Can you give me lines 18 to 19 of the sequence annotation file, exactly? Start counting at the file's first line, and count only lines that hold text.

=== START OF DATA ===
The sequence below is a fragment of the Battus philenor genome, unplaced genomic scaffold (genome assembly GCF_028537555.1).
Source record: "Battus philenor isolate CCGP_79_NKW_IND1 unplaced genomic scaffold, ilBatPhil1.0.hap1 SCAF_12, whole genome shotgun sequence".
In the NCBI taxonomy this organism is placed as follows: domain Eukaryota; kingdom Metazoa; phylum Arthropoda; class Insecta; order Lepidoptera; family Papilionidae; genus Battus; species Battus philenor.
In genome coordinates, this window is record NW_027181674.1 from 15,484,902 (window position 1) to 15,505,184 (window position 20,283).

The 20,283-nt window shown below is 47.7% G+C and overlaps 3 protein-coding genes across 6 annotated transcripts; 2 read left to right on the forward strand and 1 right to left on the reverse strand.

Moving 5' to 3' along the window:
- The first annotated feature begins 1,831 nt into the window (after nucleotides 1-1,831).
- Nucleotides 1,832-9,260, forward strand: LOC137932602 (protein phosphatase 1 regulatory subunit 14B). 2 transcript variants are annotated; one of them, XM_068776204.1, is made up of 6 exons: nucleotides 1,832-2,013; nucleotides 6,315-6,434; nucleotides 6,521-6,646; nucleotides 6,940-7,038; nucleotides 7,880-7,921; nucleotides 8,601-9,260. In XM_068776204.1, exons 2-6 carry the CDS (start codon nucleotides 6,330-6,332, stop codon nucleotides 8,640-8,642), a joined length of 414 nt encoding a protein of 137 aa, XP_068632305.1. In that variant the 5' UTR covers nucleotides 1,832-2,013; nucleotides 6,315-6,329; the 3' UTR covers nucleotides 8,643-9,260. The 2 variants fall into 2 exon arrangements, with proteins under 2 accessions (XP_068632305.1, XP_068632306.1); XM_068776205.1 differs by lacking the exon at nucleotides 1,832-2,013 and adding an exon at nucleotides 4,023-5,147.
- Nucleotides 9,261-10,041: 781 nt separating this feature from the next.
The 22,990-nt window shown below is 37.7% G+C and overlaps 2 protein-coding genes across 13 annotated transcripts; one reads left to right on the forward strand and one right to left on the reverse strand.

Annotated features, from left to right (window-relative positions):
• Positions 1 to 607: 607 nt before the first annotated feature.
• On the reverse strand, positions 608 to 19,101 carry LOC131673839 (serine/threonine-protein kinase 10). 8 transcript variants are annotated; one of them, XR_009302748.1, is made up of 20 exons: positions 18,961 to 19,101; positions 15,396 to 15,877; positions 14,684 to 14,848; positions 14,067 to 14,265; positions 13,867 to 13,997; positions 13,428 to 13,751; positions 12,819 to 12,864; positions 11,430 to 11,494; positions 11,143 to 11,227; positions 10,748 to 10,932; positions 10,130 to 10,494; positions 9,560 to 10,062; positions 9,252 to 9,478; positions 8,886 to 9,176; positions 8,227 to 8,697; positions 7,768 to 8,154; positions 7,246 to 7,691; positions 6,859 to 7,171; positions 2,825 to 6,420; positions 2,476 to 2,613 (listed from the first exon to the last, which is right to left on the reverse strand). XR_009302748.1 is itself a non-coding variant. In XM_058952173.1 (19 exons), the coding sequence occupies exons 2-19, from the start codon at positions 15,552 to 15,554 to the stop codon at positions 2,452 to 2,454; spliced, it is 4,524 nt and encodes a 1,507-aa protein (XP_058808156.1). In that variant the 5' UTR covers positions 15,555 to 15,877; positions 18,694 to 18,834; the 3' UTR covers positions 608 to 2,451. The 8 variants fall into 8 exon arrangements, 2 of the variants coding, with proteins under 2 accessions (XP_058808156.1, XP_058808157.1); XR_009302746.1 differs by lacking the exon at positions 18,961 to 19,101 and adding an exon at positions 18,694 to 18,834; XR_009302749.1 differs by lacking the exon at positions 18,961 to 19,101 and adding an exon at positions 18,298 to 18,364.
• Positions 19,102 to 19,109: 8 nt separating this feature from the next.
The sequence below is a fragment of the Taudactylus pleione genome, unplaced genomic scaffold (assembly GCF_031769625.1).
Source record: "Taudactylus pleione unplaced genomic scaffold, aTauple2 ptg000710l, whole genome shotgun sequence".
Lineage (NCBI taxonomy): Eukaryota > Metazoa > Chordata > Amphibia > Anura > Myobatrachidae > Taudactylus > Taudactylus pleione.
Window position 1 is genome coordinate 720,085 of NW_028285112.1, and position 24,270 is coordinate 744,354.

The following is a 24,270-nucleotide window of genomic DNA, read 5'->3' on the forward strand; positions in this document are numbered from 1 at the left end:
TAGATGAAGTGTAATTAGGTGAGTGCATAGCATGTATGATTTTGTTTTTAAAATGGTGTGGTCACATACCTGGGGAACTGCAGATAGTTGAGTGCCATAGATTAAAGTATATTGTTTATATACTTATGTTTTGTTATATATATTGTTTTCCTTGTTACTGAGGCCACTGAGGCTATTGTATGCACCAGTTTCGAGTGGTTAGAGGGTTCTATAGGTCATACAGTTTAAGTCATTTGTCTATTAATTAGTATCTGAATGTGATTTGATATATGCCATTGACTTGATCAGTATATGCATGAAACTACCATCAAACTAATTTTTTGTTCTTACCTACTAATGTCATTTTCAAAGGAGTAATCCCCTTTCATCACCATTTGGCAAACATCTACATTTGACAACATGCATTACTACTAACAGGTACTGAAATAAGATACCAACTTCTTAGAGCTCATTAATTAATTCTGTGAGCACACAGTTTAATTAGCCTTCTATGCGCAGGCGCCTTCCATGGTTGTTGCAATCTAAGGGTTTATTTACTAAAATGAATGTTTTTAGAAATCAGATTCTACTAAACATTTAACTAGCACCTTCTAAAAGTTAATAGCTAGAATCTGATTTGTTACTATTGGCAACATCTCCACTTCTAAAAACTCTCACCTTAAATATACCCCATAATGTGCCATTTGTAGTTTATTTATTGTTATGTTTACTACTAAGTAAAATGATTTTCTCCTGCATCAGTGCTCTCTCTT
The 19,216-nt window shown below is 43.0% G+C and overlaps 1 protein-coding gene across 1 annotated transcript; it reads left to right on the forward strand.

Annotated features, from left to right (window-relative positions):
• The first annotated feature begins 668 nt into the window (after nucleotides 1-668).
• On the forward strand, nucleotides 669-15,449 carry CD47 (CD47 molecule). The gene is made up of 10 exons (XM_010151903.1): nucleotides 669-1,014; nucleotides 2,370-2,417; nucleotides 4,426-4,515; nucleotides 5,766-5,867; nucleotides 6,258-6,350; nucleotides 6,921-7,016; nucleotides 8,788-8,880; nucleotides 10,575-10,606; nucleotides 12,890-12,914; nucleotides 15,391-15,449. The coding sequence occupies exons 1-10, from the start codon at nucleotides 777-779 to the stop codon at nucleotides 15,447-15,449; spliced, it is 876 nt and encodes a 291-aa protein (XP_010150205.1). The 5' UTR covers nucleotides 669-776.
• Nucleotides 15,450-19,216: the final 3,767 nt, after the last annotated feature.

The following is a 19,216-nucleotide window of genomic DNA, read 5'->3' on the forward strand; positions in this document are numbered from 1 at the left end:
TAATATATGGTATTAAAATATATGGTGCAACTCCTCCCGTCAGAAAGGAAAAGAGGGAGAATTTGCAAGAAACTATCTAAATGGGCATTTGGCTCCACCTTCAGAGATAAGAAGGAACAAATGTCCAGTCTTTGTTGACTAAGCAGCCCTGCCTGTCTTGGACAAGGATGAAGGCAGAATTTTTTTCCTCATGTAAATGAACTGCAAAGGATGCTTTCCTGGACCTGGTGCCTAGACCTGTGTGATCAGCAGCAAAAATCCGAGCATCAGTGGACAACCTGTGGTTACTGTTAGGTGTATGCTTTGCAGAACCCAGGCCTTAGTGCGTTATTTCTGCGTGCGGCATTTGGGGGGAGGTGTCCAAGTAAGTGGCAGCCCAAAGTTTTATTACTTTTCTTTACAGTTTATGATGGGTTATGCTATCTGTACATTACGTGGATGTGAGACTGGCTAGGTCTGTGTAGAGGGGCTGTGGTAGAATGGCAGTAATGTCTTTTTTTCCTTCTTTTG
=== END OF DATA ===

Window position 1 is genome coordinate 720,085 of NW_028285112.1, and position 24,270 is coordinate 744,354.

The following is a 24,270-nucleotide window of genomic DNA, read 5'->3' on the forward strand; positions in this document are numbered from 1 at the left end: